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This Week In US Sports Betting January 29 To February 4

Starting at the end of the week for a change, Super Bowl LIII turned out to be the lowest scoring Super Bowl ever. The Patriots inhumanely executed the Rams 13-3. Early reports suggest that viewing figures were particularly low.

This isn’t how it was supposed to be. After state-legal sports betting was introduced, the American Gaming Association (AGA) forecast higher viewer figures. The thesis is that sports betting increases fan engagement, which should mean more people watching the game.

The AGA predicted that sports fans would wager $6 billion on the game. Most of that money will have gone to offshore books rather than to legal US sports betting sites.

Let’s hope this is an early anomaly, and that 2019 will see greater viewing figures, more fan engagement and a lot of that money staying onshore in the USA.

For good news we need to go back earlier in the week, where is a flood of great sports betting stories.

New sportsbooks in New Jersey

New Jersey picked up three new sportsbooks in time for the Super Bowl.

  • The Resorts Casino added a sportsbook to its ResortsCasino.com site.
  • The Hard Rock Atlantic City launched its online sportsbook at HardRockCasino.com. Notably the Hard Rock doesn’t yet have its live sports betting up yet.
  • Under the umbrella license of the Golden Nugget, BetAmericaSport launched online and immediately took a bet on the Super Bowl.

More states get sports betting bills

There are now 8 states with legal sports betting, and three more with a pending launch.  There are now 25 states with sports betting bills at some stage of the legislative process. Movement looks to be accelerating.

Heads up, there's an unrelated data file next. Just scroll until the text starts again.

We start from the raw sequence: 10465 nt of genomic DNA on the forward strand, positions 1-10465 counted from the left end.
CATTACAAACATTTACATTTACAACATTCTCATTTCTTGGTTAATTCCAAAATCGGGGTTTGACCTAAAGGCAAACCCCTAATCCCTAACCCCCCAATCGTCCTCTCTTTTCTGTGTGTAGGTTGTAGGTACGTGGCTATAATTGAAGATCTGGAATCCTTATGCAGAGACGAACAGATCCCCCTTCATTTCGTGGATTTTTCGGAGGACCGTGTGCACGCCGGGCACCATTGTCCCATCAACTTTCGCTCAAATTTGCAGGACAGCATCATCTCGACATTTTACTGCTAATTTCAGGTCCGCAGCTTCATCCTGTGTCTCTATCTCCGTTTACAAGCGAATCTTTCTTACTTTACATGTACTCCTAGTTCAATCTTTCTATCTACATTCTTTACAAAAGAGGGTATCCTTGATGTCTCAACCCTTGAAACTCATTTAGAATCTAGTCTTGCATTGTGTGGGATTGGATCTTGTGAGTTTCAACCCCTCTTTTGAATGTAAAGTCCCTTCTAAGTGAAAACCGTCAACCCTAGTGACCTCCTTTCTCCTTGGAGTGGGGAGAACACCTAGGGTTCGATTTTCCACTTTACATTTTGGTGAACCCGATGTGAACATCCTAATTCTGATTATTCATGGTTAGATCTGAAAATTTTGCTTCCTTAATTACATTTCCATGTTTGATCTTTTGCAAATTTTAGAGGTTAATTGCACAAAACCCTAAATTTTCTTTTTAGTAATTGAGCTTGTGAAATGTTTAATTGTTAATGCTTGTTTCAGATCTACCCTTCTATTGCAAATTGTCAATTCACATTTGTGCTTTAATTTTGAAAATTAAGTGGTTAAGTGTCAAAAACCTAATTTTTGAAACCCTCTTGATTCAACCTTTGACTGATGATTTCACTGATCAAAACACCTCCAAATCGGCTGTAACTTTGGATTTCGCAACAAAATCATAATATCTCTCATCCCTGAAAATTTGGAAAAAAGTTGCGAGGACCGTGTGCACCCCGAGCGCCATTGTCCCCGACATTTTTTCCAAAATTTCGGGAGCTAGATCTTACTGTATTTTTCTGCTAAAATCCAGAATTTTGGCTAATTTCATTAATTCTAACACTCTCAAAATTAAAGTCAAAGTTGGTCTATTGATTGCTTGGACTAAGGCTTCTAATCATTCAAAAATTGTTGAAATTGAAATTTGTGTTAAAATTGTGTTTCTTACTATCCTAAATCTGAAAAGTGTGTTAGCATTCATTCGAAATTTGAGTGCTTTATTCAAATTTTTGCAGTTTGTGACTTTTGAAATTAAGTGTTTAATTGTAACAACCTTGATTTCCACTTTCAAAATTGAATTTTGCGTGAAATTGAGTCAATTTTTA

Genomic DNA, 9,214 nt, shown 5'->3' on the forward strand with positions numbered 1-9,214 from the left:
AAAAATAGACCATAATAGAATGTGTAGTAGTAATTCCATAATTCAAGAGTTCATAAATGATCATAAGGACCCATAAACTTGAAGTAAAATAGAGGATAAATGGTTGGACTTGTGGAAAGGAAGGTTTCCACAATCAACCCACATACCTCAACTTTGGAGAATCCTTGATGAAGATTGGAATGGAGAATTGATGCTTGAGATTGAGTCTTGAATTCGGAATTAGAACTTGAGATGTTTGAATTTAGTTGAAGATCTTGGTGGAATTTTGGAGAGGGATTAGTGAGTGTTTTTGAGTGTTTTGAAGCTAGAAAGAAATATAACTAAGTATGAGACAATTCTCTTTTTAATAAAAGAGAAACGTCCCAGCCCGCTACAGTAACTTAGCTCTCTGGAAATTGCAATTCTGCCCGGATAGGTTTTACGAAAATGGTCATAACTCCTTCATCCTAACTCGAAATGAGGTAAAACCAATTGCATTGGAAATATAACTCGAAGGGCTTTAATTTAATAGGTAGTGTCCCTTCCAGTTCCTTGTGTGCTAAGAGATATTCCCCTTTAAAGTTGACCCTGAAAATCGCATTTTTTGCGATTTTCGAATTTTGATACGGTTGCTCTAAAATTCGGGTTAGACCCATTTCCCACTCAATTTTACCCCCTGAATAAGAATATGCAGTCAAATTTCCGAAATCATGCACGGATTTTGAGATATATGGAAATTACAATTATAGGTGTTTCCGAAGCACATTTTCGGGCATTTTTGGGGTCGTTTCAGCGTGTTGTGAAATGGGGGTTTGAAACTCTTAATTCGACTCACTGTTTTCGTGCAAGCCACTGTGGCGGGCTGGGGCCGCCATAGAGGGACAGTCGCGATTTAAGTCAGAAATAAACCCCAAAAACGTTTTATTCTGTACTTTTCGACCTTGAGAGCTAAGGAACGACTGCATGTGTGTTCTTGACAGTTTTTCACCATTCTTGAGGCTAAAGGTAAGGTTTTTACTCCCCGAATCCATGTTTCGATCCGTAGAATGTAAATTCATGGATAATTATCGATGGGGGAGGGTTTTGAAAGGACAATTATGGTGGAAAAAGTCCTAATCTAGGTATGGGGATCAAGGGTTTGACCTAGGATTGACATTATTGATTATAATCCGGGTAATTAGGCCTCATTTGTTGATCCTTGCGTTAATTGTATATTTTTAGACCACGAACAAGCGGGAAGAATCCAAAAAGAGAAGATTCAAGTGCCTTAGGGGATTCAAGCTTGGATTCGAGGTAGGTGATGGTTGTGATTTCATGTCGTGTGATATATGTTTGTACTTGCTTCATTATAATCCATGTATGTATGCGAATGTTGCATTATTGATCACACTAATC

The four states in the news this week were:

Texas— Rep. Eddie Lucio III filed House Bill H1275. The bill aims to legalize sports betting both on and offline.  Lucio is a Democrat and the Texas Republicans, who are already opposed to online gambling, will almost certainly not support the bill. This one is for the long term only.

Oregon—When PASPA passed, Oregon was grandfathered in, so no new laws are required for it to begin offering sports betting. The state lottery now says that it wants to have mobile sports betting in operation by the time the next NFL season starts. All the lottery needs now is an online sports betting partner.

Virginia—A Senate committee vote on bill S1126 has added a delay to legal sports betting in the state. The vote amends the bill to require a gambling study before the bill can get out of committee:

“The Joint Legislative Audit and Review Commission shall conduct a review of casino gaming laws in other states and report any findings and recommendations to the Chairmen of the Senate Committee on General Laws and Technology and the House Committee on General Laws on or before November 1, 2019.”

South Dakota—The legislature passed Joint Resolution 2 which will give voters a chance to approve a constitutional amendment to allow sports betting. State regulated betting will be limited to the town of Deadwood, although the 11 tribal casinos would also be able to offer sports betting. Best guess as to a launch date would be early 2022.

In other news…

What we’re looking at this week

Penn National reports its Q4 results on Feb 7. The earnings call is likely to discuss the impact of the revised DOJ opinion on the Wire Act. The big question is whether Penn National will postpone or cancel its planned launch of online sports betting.

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